Scotland announces fracking ban despite opposition
Fracking is the process of drilling into the earth before a high-pressure water mixture is directed at the rock to release the gas inside. Water, sand, and chemicals are injected into the rock at high pressure which allows the gas to flow out to the head of the well.
Energy Minister Paul Wheelhouse said the practice “cannot and will not take place in Scotland.” He explained allowing fracking would undermine the government’s ambitions to deeply cut Scotland’s climate emissions and would lead to unjustifiable environmental damage.
According to Wheelhouse, a public consultation on fracking policy came back with "overwhelming" opposition to fracking, with 99 percent of the 60,000 respondents supporting a ban. About 65 percent of the respondents were from communities in former coal mining areas of central Scotland targeted by the fracking industry.
The result showed “there is no social license for unconventional oil and gas to be taken forward at this time.”
The decision follows nearly three years of delay by Scottish ministers. They were pushed by opposition MSPs and Scottish National Party (SNP) activists into announcing a moratorium on all test drilling for unconventional oil and gas sources in 2015. The decision was made amid intense pressure from industry and some SNP ministers to approve exploration.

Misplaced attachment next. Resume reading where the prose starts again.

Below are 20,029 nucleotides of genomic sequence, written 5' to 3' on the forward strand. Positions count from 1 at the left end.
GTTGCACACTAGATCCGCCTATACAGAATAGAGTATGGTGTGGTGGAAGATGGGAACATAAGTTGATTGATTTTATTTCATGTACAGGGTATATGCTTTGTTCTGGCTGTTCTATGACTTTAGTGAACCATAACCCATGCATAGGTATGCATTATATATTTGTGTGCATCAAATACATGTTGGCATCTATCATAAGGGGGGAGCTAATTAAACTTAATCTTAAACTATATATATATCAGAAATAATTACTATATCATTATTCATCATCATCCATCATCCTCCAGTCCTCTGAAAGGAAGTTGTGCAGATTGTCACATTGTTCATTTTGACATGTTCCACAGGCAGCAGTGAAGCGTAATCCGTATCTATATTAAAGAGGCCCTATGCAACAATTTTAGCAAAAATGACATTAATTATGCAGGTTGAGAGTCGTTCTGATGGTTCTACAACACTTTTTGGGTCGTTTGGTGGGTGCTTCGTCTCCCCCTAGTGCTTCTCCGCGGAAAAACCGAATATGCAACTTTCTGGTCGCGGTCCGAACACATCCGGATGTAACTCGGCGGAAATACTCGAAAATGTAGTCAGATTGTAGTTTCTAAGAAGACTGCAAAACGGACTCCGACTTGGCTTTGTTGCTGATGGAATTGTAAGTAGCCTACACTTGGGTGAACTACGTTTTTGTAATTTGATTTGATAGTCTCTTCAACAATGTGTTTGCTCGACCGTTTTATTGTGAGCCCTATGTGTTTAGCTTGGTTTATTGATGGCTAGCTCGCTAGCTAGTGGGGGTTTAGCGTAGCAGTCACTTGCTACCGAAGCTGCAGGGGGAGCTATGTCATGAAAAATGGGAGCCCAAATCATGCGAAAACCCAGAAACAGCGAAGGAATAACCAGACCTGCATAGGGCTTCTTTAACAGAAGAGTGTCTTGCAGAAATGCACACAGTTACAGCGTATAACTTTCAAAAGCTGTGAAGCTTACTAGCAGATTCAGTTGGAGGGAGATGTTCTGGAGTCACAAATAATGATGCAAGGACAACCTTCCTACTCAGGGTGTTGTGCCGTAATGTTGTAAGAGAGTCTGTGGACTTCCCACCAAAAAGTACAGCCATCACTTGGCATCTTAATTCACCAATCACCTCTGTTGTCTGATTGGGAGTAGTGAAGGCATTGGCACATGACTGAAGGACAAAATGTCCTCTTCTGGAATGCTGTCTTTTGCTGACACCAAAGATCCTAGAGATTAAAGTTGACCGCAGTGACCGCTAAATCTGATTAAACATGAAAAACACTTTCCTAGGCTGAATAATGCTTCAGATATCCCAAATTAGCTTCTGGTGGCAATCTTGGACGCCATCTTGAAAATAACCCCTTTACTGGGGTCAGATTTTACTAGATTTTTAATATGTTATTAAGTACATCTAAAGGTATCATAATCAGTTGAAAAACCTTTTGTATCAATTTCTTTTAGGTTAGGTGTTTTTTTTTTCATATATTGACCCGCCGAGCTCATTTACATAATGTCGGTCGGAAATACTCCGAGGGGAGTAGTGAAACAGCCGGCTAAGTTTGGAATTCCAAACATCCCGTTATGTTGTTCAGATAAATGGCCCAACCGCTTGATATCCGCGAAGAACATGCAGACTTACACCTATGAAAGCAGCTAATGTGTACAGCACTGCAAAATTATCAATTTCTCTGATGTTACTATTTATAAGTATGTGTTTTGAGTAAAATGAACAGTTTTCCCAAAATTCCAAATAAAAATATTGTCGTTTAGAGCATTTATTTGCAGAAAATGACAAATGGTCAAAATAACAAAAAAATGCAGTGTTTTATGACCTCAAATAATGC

The Scottish government has previously imposed a similar block on underground coal gasification used to extract gas from coal seams deep underground.
The move was welcomed by environmental groups calling for the United States and the rest of the United Kingdom to follow.
“This is a victory for the environment and for local communities fighting fracking,” said Mary Church, the head of campaigns at Friends of the Earth Scotland.
She added, “this is a huge win for the anti-fracking movement, particularly for those on the frontline of this dirty industry here in Scotland, who have been working for a ban these last six years.”
The privately-owned oil and gas firm Ineos which owns the huge Grangemouth petrochemical plant called the ban a disastrous decision which would damage Scotland’s economy. Ineos holds fracking exploration licenses across 700 square miles of the country.
The move could see "large numbers of Scottish workers leaving the country to find work,” said Tom Pickering, operations director of Ineos Shale.
“The Scottish government has turned its back on a potential manufacturing and jobs renaissance and lessened Scottish academia's place in the world by ignoring its findings," he added.
Experts at auditing firm KPMG estimated allowing unconventional coal and gas extraction would likely to only increase Scotland’s GDP by about 0.1 percent but cause environmental ruin in areas where it took place.